Coincidentally, the lyrics and the tunes are written by Bobby although the rest of the band write their own parts and sort out their own sound.

"Generally we write the basic song — the guitar chords and the melody — and then after that we think about what sort of drum beat and what sort of rhythm to use. Jim plays 12 string lead/rhythm guitar all through the songs."

"The thing that inspires us really is the melody, like you're playing about with a couple of chords and you get this vocal melody. There's a warmth that you feel if it's right, you just know that it's going to be a good song and you play it and the guitar chords and everything just fit and you think, 'I've got to make a song out of this tune.' The lyrics always come afterwards."

Do you take a lot of time over the arrangement?

"It depends really, some songs may take a while and some songs you know immediately how they've got to be arranged. We'd like to use strings on some of the songs — we've got some ideas — and also actually bring in a string arranger to help us. I'd like to use real strings because the actual sound of the bow on the strings and the cat-gut strings, I don't know, there's something real about it. But we're talking about quite subtle string arrangements, not great orchestrations."

The way he's speaking, it may come as a surprise that Bobby's first musical hero, the man who inspired him was Johnny Rotten but then again, Rotten does seem to be the inspiration behind so many modern day musical ventures.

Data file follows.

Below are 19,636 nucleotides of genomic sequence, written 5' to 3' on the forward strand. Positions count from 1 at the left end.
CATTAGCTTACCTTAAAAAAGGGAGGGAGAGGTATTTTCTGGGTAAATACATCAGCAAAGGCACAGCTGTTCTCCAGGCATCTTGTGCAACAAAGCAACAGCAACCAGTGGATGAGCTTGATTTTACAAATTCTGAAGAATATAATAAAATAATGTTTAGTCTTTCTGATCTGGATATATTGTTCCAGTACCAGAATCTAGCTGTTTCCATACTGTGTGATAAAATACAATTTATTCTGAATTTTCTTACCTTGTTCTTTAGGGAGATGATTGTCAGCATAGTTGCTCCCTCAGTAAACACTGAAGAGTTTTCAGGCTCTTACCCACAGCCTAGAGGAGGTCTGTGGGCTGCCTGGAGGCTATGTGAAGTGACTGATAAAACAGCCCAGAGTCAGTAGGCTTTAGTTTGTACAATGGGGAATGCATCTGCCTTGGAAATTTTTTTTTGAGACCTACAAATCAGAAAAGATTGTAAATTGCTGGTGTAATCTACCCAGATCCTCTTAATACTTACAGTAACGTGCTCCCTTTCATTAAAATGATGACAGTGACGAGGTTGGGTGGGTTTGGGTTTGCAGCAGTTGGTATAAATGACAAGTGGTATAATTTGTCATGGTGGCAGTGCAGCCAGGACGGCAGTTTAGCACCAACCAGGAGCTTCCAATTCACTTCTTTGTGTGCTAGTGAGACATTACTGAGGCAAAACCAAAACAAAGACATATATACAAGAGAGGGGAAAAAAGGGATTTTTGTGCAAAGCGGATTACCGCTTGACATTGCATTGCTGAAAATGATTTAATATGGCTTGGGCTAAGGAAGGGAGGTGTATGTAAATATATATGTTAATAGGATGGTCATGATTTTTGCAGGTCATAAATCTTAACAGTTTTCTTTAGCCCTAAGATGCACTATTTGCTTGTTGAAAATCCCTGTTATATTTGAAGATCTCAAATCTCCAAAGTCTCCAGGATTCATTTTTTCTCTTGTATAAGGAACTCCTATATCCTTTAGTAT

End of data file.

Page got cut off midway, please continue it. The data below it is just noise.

"I loved the Sex Pistols. I loved Johny Rotten's way he looked. I loved the things he said, like you'd read interviews and you could totally relate to them. Before you could never relate to anything in music. I wasn't interested in music until punk came along. I never bought records, I just heard records. Obviously things like T-Rex and Gary Glitter, you hear them with catchy tunes and the odd David Bowie record had a catchy tune but I never actually bought records. My parents always played The Rolling Stones in the house and that's carried through to today because I love Rolling Stones' records as well.

"That's really what sprung me into wanting to play music. It wasn't as soon as punk happened I wanted to play music, it just happened to be the first time I bought records and listened to the music and I loved it.

"Then around 1981 (aged 19) I bought a guitar and tried to learn to play the guitar.

Are you any good?

"No, I never practice.

"I've got a Vox Phantom. Jim plays a 12 string Rickebacker. Stuart, the rhythm guitarist has got a Telecaster but he's looking now for a Fender Jaguar (which he later acquired) and I think he wants to get a Gretsch too. The bass player, Robert, he's going to get a Fender Precision (also now acquired) and then he also wants to get a Gibson black semi acoustic as well just for show. I don't know what sort of drums Thomas is going to get, we haven't got a drum kit at the moment. (Thomas has now got a Pearl kit but we can't confirm which one). The tambourinist, John, plays custom-built tambourines.